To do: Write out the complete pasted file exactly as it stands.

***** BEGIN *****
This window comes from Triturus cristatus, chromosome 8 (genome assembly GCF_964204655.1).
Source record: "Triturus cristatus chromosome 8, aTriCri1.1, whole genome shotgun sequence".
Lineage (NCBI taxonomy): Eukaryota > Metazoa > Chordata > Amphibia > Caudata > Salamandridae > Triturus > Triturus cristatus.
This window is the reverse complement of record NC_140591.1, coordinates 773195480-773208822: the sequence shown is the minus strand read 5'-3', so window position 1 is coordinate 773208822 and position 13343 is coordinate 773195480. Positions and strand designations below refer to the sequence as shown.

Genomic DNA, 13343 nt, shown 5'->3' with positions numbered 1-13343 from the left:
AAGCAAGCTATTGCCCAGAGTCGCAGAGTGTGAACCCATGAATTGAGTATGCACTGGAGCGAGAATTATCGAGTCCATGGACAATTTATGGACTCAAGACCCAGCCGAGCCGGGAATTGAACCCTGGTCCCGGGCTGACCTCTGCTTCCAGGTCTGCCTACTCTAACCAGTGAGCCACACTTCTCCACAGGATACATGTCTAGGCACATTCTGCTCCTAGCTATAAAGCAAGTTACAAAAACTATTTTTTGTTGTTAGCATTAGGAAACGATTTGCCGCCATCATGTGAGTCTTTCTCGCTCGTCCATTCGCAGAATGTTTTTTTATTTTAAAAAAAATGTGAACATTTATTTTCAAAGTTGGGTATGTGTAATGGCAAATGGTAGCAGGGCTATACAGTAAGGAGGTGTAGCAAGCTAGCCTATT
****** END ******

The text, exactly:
This window comes from Triturus cristatus, chromosome 8 (genome assembly GCF_964204655.1).
Source record: "Triturus cristatus chromosome 8, aTriCri1.1, whole genome shotgun sequence".
Lineage (NCBI taxonomy): Eukaryota > Metazoa > Chordata > Amphibia > Caudata > Salamandridae > Triturus > Triturus cristatus.
This window is the reverse complement of record NC_140591.1, coordinates 773195480-773208822: the sequence shown is the minus strand read 5'-3', so window position 1 is coordinate 773208822 and position 13343 is coordinate 773195480. Positions and strand designations below refer to the sequence as shown.

Genomic DNA, 13343 nt, shown 5'->3' with positions numbered 1-13343 from the left:
AAGCAAGCTATTGCCCAGAGTCGCAGAGTGTGAACCCATGAATTGAGTATGCACTGGAGCGAGAATTATCGAGTCCATGGACAATTTATGGACTCAAGACCCAGCCGAGCCGGGAATTGAACCCTGGTCCCGGGCTGACCTCTGCTTCCAGGTCTGCCTACTCTAACCAGTGAGCCACACTTCTCCACAGGATACATGTCTAGGCACATTCTGCTCCTAGCTATAAAGCAAGTTACAAAAACTATTTTTTGTTGTTAGCATTAGGAAACGATTTGCCGCCATCATGTGAGTCTTTCTCGCTCGTCCATTCGCAGAATGTTTTTTTATTTTAAAAAAAATGTGAACATTTATTTTCAAAGTTGGGTATGTGTAATGGCAAATGGTAGCAGGGCTATACAGTAAGGAGGTGTAGCAAGCTAGCCTATT